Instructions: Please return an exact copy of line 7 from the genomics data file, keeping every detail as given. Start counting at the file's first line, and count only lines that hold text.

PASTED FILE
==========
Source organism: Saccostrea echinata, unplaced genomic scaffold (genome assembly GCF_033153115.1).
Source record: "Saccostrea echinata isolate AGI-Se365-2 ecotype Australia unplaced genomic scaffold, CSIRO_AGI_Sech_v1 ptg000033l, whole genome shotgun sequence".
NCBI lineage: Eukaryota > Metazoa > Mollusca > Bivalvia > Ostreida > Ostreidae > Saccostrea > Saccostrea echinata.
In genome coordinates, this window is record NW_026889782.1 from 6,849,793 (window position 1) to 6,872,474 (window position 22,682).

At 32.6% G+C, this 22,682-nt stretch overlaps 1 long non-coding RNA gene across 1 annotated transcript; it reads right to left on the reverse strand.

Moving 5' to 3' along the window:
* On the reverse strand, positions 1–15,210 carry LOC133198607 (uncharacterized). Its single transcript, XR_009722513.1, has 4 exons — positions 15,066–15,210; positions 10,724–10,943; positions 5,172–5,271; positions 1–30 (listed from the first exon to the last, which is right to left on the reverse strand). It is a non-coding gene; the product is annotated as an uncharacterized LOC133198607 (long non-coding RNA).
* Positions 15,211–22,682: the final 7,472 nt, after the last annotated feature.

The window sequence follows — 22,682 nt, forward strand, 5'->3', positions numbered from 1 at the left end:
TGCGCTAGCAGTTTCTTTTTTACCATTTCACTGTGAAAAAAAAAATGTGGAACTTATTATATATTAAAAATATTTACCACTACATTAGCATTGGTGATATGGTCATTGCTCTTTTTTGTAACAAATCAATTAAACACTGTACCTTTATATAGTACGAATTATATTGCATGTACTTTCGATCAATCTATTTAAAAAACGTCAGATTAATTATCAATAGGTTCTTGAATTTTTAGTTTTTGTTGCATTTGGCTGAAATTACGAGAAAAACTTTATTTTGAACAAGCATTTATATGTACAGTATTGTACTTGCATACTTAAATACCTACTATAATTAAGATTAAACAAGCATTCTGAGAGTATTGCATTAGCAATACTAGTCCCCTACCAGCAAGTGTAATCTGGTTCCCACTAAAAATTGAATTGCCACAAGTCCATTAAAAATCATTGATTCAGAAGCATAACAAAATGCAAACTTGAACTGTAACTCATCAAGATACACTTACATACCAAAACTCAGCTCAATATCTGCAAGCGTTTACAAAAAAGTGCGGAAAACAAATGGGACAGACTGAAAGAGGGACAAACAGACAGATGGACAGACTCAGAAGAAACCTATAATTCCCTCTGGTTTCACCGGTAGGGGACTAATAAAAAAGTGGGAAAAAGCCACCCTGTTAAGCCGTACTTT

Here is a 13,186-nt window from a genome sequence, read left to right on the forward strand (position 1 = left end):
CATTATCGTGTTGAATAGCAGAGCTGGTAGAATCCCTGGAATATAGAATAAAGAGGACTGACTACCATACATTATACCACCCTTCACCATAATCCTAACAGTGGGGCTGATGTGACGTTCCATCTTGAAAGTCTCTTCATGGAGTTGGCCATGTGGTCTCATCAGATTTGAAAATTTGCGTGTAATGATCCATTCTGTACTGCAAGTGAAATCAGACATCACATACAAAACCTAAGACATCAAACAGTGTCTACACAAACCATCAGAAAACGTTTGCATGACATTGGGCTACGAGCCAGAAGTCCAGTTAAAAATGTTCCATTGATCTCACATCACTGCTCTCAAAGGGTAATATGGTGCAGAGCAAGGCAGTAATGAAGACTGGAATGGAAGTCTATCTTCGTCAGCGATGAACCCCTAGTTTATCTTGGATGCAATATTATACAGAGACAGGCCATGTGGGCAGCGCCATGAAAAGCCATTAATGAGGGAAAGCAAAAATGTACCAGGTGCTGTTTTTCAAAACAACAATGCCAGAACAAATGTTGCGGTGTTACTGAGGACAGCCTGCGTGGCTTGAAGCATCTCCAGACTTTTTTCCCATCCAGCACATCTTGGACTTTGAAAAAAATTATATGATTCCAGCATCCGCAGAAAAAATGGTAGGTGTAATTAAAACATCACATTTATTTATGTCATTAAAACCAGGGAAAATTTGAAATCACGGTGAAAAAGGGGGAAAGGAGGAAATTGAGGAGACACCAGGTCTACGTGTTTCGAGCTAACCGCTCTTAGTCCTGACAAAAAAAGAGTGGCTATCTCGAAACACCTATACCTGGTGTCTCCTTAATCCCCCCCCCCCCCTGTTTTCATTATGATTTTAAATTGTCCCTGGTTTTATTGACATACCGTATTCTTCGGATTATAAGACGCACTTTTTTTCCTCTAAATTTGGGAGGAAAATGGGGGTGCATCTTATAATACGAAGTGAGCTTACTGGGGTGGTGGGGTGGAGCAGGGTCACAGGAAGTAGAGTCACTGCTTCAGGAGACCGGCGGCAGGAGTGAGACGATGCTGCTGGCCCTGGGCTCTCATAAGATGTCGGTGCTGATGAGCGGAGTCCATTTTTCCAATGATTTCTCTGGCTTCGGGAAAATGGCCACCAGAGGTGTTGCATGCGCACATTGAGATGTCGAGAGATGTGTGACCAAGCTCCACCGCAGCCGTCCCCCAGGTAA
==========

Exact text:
* On the reverse strand, positions 1–15,210 carry LOC133198607 (uncharacterized). Its single transcript, XR_009722513.1, has 4 exons — positions 15,066–15,210; positions 10,724–10,943; positions 5,172–5,271; positions 1–30 (listed from the first exon to the last, which is right to left on the reverse strand). It is a non-coding gene; the product is annotated as an uncharacterized LOC133198607 (long non-coding RNA).